And White Supremacists Join In The Violence
Rachel: This is something I want to point up because it’s been hard to clarify for people outside my city — while every night has brought something new in Minneapolis of late in terms of police action or whether the National Guard is rolling through the street in trucks, around Thursday of last week a new shift began. Where previously people were working to avoid the police and sometimes address fires that had gotten out of control and were affecting local businesses, suddenly local businesses, especially owned by people of color or publicly aligned with the protests, were going up in flames; people were reporting not just protests but actual arson. When the governor announced that out-of-state agitators had shown up in Minneapolis, I saw a lot of people dismiss it as an intentional propaganda campaign to discredit protestors — and it kind of was! And a way to dismiss that Minneapolis residents are choosing to lead the city’s protests, and that their impact, including the property damage, is intentional and just and something we need to pay attention to and hear. But it is true that there are people from out of town causing harm in the area, they’re just violent racists that the police are doing nothing to stop — not anarchist “outside agitators” framing the people of Minneapolis as being more upset than they are. My household relocated from our neighborhood in Uptown over the weekend both because of the presence of the National Guard and because of reports of skinheads sighted patrolling the area; on Sunday, after we had decided to return home, was the report of an oil tanker ramming protestors on I-35. There’s a lot of threads here to unpack, is what I’m saying.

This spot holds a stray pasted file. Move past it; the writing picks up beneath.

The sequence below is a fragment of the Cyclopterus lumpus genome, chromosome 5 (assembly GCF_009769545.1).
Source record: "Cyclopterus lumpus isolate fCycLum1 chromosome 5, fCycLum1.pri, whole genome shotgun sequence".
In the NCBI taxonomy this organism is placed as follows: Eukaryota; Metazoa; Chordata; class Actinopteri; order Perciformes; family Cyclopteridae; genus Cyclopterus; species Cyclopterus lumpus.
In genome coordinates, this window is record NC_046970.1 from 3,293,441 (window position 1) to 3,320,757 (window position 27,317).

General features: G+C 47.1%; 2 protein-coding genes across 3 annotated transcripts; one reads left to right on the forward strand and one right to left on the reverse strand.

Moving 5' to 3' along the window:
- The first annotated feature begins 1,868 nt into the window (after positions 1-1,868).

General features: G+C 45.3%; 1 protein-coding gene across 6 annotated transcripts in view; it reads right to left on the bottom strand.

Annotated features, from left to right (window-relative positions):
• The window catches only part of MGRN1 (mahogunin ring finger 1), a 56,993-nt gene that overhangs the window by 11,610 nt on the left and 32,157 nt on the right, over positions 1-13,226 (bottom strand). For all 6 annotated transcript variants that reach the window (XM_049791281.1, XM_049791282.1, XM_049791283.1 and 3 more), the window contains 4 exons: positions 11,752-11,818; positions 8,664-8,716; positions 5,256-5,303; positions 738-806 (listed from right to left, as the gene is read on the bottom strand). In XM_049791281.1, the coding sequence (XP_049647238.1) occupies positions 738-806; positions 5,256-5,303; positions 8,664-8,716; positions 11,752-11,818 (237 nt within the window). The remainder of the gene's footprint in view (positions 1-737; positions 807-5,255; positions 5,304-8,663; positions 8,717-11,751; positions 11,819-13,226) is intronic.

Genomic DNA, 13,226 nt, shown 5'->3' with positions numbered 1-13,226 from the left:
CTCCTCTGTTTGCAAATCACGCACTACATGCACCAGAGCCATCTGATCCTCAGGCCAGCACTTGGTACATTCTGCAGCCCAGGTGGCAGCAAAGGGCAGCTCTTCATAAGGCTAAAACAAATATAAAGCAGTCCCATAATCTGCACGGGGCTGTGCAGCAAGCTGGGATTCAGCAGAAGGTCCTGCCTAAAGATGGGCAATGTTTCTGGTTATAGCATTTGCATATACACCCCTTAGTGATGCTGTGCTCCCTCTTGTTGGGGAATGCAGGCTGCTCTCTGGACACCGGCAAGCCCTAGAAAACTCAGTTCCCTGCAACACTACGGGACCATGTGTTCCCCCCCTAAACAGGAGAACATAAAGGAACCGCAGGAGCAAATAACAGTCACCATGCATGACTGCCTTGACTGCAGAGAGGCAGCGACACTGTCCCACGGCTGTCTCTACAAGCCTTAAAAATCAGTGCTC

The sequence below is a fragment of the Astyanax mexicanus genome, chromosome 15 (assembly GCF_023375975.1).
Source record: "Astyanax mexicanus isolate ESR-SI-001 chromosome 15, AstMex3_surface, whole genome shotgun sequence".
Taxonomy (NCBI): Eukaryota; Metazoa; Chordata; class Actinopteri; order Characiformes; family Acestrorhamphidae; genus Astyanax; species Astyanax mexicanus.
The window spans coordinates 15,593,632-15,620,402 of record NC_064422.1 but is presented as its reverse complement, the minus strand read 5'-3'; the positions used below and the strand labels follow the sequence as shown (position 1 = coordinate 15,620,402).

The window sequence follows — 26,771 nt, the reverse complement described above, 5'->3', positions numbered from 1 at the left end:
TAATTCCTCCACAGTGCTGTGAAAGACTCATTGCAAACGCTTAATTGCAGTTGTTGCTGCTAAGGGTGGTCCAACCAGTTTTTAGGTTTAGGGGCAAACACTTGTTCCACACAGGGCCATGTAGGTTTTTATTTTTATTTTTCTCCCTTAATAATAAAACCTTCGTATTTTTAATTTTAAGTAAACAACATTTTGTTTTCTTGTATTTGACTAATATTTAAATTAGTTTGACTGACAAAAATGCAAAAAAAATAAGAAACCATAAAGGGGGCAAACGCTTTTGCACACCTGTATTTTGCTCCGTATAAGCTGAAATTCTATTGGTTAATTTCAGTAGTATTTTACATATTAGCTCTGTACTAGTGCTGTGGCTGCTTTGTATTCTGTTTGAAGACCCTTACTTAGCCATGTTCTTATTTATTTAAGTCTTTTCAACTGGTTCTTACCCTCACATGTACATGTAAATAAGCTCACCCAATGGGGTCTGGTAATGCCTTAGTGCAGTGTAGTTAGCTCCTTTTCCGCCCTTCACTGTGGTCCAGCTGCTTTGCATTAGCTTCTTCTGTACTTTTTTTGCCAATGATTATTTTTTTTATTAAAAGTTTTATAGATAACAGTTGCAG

In A Particularly Authoritarian Turn, Journalists Are Specifically Being Targeted
Natalie: It’s been chilling to watch this administration’s contempt for a free press trickle down to the police…and, certainly, I hope that legal efforts to ensure that press are given unfettered access to document the nature of these protests are successful.
That said, I can’t help but wonder if this will change how the press covers police more broadly. Far too often media outlets have accepted that police are the arbiters of truth. But now they’re watching them lie, with impunity, about these protests…not just about how they treat protestors — like last night when the Buffalo PD claimed a 75 year old man, “tripped and fell” — but about how they’ve treated the press. You can’t run headlines like “White House says police didn’t use tear gas and rubber bullets in incident that cleared protesters with chemical irritants and projectile munitions” when your reporters were there, hit by tear gas and rubber bullets. The media has to stop being stenographers for law enforcement and commit to pursuing the truth
The Trump Administration, Unsurprisingly, Is All Too Eager To Fight Protesters
Natalie: This is a big deal, especially coming from Mattis (whose confirmation won bipartisan support in the Senate), but watch Republicans like Lisa Murkowski, who agree with Mattis on substance but won’t take a stand against this administration. HE COMPARED THE PRESIDENT TO NAZIS. HOW ARE YOU “STRUGGLING” OVER WHETHER OR NOT TO SUPPORT HIM? WE KNOW HOW THIS STORY ENDS, LISA.
Natalie: Both CBP and ICE have been part of patrols in Washington, DC. This is how the government squashes dissent: preventing immigrant communities, in particular, from engaging in protest.